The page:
3. Joseph Altonji & David Card, 1989. "The Effects of Immigration on the Labor Market Outcome of Less-Skilled Natives," Working Papers 636, Princeton University, Department of Economics, Industrial Relations Section..
  4. Benjamin Elsner, 2013. "Does emigration benefit the stayers? Evidence from EU enlargement," Journal of Population Economics, Springer, vol. 26(2), pages 531-553, April.
  5. repec:ese:iserwp:2006-10 is not listed on IDEAS
  6. Christian Dustmann & Francesca Fabbri & Ian Preston, 2005. "The Impact of Immigration on the UK Labour Market," CReAM Discussion Paper Series 0501, Centre for Research and Analysis of Migration (CReAM), Department of Economics, University College London.
  7. Rebecca Riley & Ray Barrell, 2007. "EU enlargement and migration: Assessing the macroeconomic impacts," NIESR Discussion Papers 1491, National Institute of Economic and Social Research.
  8. Kahanec, Martin & Zaiceva, Anzelika & Zimmermann, Klaus F., 2009. "Lessons from Migration after EU Enlargement," IZA Discussion Papers 4230, Institute for the Study of Labor (IZA).
  9. Prachi Mishra, 2006. "Emigration and Wages in Source Countries," IMF Working Papers 06/86, International Monetary Fund.
  10. Mishra, Prachi, 2007. "Emigration and wages in source countries: Evidence from Mexico," Journal of Development Economics, Elsevier, vol. 82(1), pages 180-199, January.
  11. Longhi, Simonetta & Nijkamp, Peter & Poot, Jacques, 2006. "The Impact of Immigration on the Employment of Natives in Regional Labour Markets: A Meta-Analysis," IZA Discussion Papers 2044, Institute for the Study of Labor (IZA).
Full references (including those not matched with items on IDEAS)

Citations

Citations are extracted by the CitEc Project, subscribe to its RSS feed for this item.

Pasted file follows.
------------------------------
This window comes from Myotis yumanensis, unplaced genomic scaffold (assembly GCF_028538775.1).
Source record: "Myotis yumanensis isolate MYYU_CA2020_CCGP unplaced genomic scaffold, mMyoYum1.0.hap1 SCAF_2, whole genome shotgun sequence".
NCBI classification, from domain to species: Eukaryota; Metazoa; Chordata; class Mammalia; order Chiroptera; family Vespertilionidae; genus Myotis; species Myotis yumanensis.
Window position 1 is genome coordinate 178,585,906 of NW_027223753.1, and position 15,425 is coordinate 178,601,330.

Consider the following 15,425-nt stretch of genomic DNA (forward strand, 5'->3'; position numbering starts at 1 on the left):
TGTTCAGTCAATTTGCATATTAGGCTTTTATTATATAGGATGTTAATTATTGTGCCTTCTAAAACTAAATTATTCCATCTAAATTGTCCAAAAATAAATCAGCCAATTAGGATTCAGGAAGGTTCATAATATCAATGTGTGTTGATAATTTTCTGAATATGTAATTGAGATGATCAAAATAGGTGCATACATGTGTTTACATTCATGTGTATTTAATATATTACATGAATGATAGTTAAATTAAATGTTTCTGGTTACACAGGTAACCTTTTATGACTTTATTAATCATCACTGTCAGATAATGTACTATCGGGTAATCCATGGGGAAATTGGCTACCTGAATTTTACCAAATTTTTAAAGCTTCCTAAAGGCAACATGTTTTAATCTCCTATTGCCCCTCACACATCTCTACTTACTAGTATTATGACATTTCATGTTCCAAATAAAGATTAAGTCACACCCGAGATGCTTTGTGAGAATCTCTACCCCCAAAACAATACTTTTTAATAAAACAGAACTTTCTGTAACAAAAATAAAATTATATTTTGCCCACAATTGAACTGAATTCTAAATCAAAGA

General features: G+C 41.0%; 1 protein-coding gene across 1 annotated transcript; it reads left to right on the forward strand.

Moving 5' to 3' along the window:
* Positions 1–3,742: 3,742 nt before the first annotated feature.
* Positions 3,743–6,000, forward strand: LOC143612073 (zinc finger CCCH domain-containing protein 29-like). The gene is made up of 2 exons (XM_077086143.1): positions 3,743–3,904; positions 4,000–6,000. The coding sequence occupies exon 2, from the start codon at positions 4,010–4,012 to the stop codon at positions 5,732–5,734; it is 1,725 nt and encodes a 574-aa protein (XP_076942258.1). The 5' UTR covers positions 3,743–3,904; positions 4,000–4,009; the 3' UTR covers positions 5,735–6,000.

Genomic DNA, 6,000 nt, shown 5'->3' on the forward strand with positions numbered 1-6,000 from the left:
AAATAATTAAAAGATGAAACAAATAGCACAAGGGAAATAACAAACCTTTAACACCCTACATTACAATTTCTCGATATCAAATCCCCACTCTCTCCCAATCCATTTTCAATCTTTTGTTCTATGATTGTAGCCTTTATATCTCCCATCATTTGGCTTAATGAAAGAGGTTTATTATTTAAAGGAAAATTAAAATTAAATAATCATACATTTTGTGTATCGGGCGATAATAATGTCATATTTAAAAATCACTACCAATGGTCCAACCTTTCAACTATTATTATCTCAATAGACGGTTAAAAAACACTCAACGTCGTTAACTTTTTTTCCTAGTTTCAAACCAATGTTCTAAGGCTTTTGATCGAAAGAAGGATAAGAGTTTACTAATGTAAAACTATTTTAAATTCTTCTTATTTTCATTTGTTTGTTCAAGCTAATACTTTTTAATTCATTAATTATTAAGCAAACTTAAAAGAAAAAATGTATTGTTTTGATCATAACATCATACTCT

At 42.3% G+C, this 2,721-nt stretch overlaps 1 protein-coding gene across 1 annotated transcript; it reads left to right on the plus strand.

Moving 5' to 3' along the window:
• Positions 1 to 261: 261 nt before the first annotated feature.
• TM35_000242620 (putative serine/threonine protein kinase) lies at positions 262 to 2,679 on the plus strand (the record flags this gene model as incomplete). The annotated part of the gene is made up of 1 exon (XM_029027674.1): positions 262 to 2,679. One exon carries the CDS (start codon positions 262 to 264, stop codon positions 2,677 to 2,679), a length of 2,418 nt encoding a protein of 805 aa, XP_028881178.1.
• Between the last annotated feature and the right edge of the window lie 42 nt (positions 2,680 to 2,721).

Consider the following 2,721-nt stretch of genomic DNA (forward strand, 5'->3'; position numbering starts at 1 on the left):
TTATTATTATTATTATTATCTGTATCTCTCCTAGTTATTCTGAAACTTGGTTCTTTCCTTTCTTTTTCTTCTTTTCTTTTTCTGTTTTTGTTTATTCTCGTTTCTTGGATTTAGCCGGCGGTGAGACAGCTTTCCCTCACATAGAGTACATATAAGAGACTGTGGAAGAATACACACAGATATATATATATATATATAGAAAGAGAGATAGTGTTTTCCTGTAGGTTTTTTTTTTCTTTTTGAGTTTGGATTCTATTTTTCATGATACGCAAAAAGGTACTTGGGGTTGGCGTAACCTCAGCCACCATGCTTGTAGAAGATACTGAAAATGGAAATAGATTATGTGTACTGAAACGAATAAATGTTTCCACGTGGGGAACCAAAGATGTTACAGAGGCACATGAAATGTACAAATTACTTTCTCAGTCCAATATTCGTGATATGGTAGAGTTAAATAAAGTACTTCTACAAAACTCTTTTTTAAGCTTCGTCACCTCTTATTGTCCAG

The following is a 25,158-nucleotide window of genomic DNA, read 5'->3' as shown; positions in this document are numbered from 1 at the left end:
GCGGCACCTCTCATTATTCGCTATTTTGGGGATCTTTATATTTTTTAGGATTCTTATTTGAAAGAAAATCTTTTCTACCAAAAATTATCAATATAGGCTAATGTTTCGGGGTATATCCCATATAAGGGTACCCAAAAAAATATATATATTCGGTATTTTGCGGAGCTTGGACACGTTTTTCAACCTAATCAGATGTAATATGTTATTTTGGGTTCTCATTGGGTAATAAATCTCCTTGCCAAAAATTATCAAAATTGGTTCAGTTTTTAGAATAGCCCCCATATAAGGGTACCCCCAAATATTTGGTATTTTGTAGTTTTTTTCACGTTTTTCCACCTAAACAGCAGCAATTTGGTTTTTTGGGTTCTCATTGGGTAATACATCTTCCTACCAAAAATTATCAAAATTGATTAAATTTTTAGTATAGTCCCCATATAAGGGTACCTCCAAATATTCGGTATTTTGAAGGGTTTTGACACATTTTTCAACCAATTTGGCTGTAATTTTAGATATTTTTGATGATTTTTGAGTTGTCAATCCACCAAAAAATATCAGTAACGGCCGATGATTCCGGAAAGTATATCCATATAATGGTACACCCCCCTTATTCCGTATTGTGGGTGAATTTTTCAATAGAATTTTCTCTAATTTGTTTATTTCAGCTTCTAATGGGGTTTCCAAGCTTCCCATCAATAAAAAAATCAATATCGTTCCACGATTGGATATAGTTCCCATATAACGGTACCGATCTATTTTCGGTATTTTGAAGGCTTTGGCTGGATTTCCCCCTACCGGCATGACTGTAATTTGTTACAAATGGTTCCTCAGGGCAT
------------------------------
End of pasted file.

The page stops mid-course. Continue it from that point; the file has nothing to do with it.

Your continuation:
as in new window

Cited by:
  1. Martin Kahanec & Lucia Mýtna Kureková, 2014. "Did post-enlargement labor mobility help the EU to adjust during the Great Recession? The case of Slovakia," Discussion Papers 23, Central European Labour Studies Institute (CELSI).

Lists

This item is not listed on Wikipedia, on a reading list or among the top items on IDEAS.

Statistics

Access and download statistics

Corrections

When requesting a correction, please mention this item's handle: RePEc:hhs:lunewp:2011_032. See general information about how to correct material in RePEc.

For technical questions regarding this item, or to correct its authors, title, abstract, bibliographic or download information, contact: (David Edgerton).

If you have authored this item and are not yet registered with RePEc, we encourage you to do it here. This allows to link your profile to this item. It also allows you to accept potential citations to this item that we are uncertain about.

If references are entirely missing, you can add them using this form.

If the full references list an item that is present in RePEc, but the system did not link to it, you can help with this form.

If you know of missing items citing this one, you can help us creating those links by adding the relevant references in the same way as above, for each refering item. If you are a registered author of this item, you may also want to check the "citations" tab in your profile, as there may be some citations waiting for confirmation.

Please note that corrections may take a couple of weeks to filter through the various RePEc services.